OpenBack Whitepaper - Reliability in Push Notifications (Delivery & Metrics)

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Last update: July 2019

4 mins to read

What Is a Push Notification? How Do They Boost Engagement?

We’ve all received them. In fact, they probably seem commonplace by this point. We’re so accustomed to seeing push notifications pop up on our phones and swiping them away that they don’t even register anymore.

But in a fast-paced marketing ecosystem where the smartphone lock screen is the primary interface a brand has with their customer, a savvy push notification campaign is a crucial means of communication.

From the user’s end, they’re indistinguishable from SMS text messages. However, push notifications come from apps that have been downloaded, and in the traditional delivery model are filtered through third-party servers.

They are necessary for getting marketing communications and other updates to your customers. However, if you overdo it, you run the risk of being muted, or even having your app deleted.

So what really is a push notification? And what’s the best way to handle your push notification campaign?

What Is a Push Notification and Why Are They Better Than Text Messages?

First, the similarities. When they show up on the lock screen, push notifications and text messages look and behave similarly. If you swipe or click on them, they take you to either your phone’s messaging center or into the app that sent it.

But there are a few small yet important differences that make push notifications the medium of choice for an app to communicate to their users. First of all, push notifications are at their most effective when they have a limited number of characters. This is because they need to get their message across on the lock screen, as once they’re interacted with they take the user into the app.

Second, some phone plans charge their users for receiving text messages… and making your users pay for the privilege of receiving marketing from your brand is NOT a good impression to make. Push notifications, on the other hand, are always free for the user to receive.

Finally, brands sending promotional messages via SMS can come off as spam to their users, especially if it comes from an unknown phone number. And in the United States, sending spam over text message is illegal, with spam meaning any sort of commercial message sent to someone unless they have an overt relationship with you.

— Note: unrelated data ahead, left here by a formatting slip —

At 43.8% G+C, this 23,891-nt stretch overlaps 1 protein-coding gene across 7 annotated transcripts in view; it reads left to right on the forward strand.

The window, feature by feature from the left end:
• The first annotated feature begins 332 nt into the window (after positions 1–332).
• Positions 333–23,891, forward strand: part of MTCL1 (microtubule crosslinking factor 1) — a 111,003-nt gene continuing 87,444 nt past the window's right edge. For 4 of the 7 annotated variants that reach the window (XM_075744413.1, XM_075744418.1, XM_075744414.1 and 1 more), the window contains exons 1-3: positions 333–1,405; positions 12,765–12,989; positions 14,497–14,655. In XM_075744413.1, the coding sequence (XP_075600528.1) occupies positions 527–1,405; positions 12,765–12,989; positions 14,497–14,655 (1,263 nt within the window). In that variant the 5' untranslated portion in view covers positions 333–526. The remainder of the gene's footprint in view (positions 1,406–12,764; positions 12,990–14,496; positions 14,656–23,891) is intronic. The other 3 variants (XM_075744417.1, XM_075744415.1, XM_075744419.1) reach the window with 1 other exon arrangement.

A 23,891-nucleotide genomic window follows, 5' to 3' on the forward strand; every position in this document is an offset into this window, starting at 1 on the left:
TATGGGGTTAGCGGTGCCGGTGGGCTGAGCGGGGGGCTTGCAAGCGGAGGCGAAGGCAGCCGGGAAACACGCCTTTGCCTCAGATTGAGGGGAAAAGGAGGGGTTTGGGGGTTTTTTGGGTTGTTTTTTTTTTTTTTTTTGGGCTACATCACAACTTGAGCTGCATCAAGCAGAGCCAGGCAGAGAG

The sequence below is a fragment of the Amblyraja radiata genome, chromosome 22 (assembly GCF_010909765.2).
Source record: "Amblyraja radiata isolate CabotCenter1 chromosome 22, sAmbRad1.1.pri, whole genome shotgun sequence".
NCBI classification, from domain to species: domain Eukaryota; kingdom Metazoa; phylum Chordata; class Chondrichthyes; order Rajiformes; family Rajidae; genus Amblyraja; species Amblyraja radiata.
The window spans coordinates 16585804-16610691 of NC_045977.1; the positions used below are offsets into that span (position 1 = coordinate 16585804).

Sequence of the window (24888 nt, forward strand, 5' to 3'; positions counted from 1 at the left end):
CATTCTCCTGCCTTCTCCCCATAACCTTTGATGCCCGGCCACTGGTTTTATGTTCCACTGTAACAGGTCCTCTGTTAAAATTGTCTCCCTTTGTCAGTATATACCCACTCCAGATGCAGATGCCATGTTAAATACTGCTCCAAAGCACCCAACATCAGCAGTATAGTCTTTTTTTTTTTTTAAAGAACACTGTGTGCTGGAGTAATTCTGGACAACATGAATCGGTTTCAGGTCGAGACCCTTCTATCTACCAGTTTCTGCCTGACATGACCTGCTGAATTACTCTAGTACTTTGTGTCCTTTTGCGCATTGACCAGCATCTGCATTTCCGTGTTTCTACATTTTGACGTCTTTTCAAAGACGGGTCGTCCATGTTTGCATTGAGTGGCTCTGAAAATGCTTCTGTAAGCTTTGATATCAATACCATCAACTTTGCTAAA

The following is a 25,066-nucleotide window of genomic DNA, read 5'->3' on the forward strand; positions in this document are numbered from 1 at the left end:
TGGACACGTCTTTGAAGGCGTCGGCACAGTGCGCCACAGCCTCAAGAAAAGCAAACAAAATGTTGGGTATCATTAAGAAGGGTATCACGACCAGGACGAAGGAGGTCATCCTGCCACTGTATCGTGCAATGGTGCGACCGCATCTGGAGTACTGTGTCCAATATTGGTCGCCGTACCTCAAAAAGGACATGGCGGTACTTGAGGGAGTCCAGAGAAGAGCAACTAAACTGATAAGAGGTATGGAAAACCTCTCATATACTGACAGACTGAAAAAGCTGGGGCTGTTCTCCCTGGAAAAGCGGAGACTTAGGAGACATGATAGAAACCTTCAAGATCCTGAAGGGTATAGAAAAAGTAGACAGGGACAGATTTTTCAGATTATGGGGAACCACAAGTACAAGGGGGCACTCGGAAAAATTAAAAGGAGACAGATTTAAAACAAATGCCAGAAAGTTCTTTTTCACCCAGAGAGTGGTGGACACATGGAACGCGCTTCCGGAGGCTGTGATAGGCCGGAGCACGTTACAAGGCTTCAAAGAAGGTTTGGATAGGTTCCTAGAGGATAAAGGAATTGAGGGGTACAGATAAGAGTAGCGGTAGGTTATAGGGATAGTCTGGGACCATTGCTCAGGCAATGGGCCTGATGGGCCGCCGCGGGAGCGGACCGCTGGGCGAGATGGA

Push Notification Campaign Do’s and Don’ts

When it comes to sending push notifications, there’s a very fine line between helpful communications and harassment. Depending on what the nature of your app is, a few well-placed push notifications per day will work wonders, whereas blasting your user with dozens of generic, poorly timed notifications will hurt your relationship with them.

A good place to start is to consider when would be most beneficial for your customer to receive a notification. When will they have the leisure and the interest in hearing about your app’s new features, or a sale you’re having, or that they have items left in their shopping cart? Common sense would say not before or during their work hours.

So does that mean sending them notifications on the dot of 5 pm? Well, no. You still have to take into account that most people will be commuting home at that time, and will probably be busy directly after making dinner, working out, showering, etc. Some of your users might not work regular hours. This is where the use of device-side data comes in: Google or Apple calendars, local traffic conditions, habitual phone activity, and more can all provide metrics to map out your user’s schedule so you can time your notifications to be delivered at the most convenient moment for them.

Increase Customer Engagement

With mobile apps, engagement is the key. This means from the moment you’re downloaded, kick off with a great first impression and then continue to provide beneficial, engaging messaging that your users won’t want to go without. This can be more difficult with some users than others; Apple phones, for example, only send push notifications if users opt in from the beginning. However, this may be set to change soon, with the iOS 12 offering provisional notifications, possibly in a move towards an opt-out model like Android has.

Meanwhile, do what you can to demonstrate your value as an app. Offer a stellar splash page, the window that pops up when a user first opens your app. Interactive features such as a tour or a beginner’s tutorial might pique their interest enough to opt-in to notifications, as will promotional codes or discounts.

Continue to build a good rapport by sending personalized notifications that complement and build on users’ interests and past interactions. Device-side data provides a wealth of metrics – including information from calendars, ecommerce purchases, social media profiles, and more – that you can leverage to offer targeted notifications for user retention.

How Do I Get Started With Push Notifications?

There are many SDK platforms out there that offer a range of packages for apps to send out push notifications. However, OpenBack goes above and beyond in terms of sophistication, number of data triggers, and tools for putting the user first. Our unique, device-side model for sending out notifications lets all of the action happen app-side, without the need to send data into third-party servers, resulting in a secure, real-time experience that puts the user first at all times.

Visit our website to learn more, or talk to one of our experts to set up a demo.

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